National Book Festival author schedule: Poetry & Prose

Sunday, September 19, 2010; BW07

10 A.M.


Elizabeth Alexander is a poet, essayist, playwright and teacher. A collection of her poetry, "American Sublime," was a finalist for the Pulitzer Prize. Most recently she published "Miss Crandall's School for Young Ladies and Little Misses of Color," her first young-adult collection (co-written with Marilyn Nelson). Last year she composed and delivered the poem "Praise Song for the Day" for the inauguration of President Barack Obama. Alexander is chair of African American Studies at Yale University. Signing 11:30 a.m.

10:35 A.M.


The 2001 National Book Award for fiction went to Jonathan Franzen's "The Corrections," a sprawling family drama that was one of the decade's bestselling works of literary fiction. The novel was also a finalist for the Pulitzer Prize. Franzen's new novel is "Freedom." Signing 11:30 a.m.

11:10 A.M.


After graduation, Gail Godwin worked as a reporter for the Miami Herald, which inspired her novel "Queen of the Underworld." She then traveled to Europe, working for the U.S. Travel Service at the U.S. Embassy in London. These years are documented in volume 1 of "The Making of a Writer" (volume 2 is scheduled for publication this year). Her PhD dissertation from the University of Iowa was published in 1970 as her first novel, "The Perfectionists." Her latest book is "Unfinished Desires." Signing 12 p.m.

11:45 A.M.


Rae Armantrout is the 2010 winner of the Pulitzer Prize for poetry for "Versed," which the Pulitzer committee cited as "a book striking for its wit and linguistic inventiveness." Signing 12:30 p.m.

12:20 P.M.


Poetry Out Loud encourages high school students to memorize and perform great poems. Award-winning students will read poems during this event.

12:55 P.M.


Thomas Mallon's novels include "Henry and Clara," "Two Moons," "Dewey Defeats Truman" and "Aurora 7." This year he became director of the creative writing program at George Washington University. His new book is "Yours Ever: People and Their Letters." Signing 2:30 p.m.

1:30 P.M.


Chang-rae Lee took a job on Wall Street in 1987, but the work was unfulfilling, so he resigned and decided to work on a novel. That novel was never published, but his next one, "Native Speaker," was. "Native Speaker" won the American Book Award and the Hemingway Foundation/PEN Award. His new novel is "Surrendered." Signing 3 p.m.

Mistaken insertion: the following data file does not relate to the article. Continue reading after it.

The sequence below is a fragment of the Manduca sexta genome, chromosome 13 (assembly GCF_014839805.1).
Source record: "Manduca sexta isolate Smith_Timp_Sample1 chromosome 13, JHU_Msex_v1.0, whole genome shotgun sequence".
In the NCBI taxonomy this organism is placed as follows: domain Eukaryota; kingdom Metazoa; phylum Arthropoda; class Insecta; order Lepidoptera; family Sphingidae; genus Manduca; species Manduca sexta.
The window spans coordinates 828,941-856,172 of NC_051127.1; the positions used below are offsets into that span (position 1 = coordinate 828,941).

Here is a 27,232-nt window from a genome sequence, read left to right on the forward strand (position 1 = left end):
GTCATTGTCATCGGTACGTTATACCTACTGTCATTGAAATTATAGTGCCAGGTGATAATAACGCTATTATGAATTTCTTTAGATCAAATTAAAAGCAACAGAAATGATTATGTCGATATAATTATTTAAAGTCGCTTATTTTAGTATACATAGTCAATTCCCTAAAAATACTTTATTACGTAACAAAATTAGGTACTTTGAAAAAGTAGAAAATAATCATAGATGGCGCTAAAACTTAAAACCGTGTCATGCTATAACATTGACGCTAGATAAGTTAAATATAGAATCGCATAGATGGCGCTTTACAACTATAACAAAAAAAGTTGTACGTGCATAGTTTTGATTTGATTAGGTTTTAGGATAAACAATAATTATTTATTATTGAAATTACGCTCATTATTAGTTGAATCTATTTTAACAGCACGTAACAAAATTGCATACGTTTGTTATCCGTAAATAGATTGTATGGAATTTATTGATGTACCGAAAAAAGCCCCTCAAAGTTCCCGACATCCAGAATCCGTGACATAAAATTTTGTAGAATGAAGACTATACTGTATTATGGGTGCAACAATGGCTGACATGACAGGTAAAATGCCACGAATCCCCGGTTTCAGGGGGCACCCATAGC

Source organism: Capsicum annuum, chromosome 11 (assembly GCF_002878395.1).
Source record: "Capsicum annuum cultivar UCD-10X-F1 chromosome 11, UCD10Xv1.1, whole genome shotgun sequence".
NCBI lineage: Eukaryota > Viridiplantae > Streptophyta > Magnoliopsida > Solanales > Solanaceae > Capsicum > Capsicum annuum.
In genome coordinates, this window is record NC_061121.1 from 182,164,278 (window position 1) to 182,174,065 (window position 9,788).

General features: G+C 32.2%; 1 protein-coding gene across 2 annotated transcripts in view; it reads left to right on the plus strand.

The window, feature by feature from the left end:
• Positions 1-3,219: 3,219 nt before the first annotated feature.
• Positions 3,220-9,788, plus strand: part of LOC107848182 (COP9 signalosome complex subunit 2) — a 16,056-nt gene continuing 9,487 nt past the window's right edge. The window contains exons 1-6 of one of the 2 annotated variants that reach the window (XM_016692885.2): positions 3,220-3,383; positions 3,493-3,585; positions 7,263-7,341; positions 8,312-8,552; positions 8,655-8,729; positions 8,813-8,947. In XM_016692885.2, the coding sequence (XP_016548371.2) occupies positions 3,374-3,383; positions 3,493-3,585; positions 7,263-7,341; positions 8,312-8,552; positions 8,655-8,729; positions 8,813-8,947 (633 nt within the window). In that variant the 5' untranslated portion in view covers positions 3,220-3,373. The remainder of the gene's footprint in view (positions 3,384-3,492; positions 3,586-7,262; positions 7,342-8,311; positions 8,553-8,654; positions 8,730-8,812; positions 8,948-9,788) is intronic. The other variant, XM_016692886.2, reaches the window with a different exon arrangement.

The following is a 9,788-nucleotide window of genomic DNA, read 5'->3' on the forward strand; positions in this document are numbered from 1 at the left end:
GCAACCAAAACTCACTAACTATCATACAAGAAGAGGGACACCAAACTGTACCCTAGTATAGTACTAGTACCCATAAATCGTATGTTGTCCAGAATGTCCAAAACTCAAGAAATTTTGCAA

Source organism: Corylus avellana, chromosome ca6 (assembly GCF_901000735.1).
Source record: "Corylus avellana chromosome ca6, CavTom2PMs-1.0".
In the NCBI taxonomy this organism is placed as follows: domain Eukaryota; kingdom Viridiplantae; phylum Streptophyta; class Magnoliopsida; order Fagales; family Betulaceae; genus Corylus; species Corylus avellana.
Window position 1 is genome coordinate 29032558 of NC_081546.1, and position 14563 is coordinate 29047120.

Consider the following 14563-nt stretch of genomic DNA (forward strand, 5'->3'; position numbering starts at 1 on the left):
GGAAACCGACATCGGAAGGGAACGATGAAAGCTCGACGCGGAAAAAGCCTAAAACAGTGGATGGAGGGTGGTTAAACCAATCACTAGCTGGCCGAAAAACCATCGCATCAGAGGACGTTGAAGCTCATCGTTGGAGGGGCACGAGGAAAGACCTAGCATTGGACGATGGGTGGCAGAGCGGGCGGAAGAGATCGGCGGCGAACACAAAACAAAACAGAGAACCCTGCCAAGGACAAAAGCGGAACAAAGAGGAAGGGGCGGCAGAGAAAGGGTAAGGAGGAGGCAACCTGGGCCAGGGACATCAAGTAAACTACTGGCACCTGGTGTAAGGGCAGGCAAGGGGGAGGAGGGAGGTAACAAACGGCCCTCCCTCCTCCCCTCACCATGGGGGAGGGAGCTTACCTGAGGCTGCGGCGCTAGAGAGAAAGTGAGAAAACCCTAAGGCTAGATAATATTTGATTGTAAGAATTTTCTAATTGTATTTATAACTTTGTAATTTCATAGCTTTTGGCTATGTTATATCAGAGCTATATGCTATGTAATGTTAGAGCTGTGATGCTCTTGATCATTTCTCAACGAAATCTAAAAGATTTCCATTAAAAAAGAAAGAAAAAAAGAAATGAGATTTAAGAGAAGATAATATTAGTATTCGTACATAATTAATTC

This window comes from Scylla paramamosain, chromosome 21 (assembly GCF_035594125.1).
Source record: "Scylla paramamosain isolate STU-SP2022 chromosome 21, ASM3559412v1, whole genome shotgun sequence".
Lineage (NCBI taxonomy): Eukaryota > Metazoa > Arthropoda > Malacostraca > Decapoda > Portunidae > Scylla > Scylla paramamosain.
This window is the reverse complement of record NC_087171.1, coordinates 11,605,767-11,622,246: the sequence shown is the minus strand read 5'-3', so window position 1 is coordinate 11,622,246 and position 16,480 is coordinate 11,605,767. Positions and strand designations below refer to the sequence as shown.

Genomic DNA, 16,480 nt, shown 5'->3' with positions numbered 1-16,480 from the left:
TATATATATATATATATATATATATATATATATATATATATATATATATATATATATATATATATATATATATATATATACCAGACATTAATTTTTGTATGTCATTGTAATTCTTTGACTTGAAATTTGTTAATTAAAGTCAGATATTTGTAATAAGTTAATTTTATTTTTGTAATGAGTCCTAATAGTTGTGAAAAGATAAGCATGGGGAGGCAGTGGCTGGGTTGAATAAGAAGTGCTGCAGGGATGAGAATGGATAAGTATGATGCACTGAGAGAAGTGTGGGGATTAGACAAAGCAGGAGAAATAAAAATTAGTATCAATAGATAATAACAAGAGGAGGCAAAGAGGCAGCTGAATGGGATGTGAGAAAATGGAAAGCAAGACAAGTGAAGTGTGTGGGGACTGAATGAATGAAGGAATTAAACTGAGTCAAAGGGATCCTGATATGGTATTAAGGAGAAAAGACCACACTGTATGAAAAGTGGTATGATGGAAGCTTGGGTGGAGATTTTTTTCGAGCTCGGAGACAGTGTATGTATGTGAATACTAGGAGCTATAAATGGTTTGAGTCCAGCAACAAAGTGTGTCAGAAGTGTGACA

2:05 P.M.


Orhan Pamuk was born in Istanbul and grew up in a large family in the city's wealthy westernized district. Until the age of 22, he devoted himself largely to painting and dreamed of becoming an artist. At 23, Pamuk decided to become a novelist and retreated into his flat and began to write. In 2006 he was awarded the Nobel Prize in Literature. His new book is "The Museum of Innocence." Signing 12:30 p.m.

3:10 P.M.


Natasha Trethewey's most recent collection of poetry is "Native Guard," for which she won the 2007 Pulitzer Prize. Her newest book is "Beyond Katrina: A Meditation on the Mississippi Gulf." Signing 1:30 p.m.

4 P.M.


Allegra Goodman's first book -- a collection of short stories -- was published in 1989, on the day she graduated from Harvard. Her novels include "The Family Markowitz," "Paradise Park" and "Intuition." Her newest book is "The Cookbook Collector." Signing 2:30 p.m.

4:35 P.M.


Jane Smiley is the author of several critically acclaimed and popular novels, including "The Age of God," "The Greenlanders," "Ordinary Love and Good Will," "A Thousand Acres" (winner of the 1992 Pulitzer Prize and National Book Critics Circle Award), "Horse Heaven," "Good Faith" and a new young adult novel, "The Georges and the Jewels." Smiley's new novel for adults is "Private Life." Smiley will also appear in the Teens & Children pavilion at 12 p.m. Signing 1:30 p.m.

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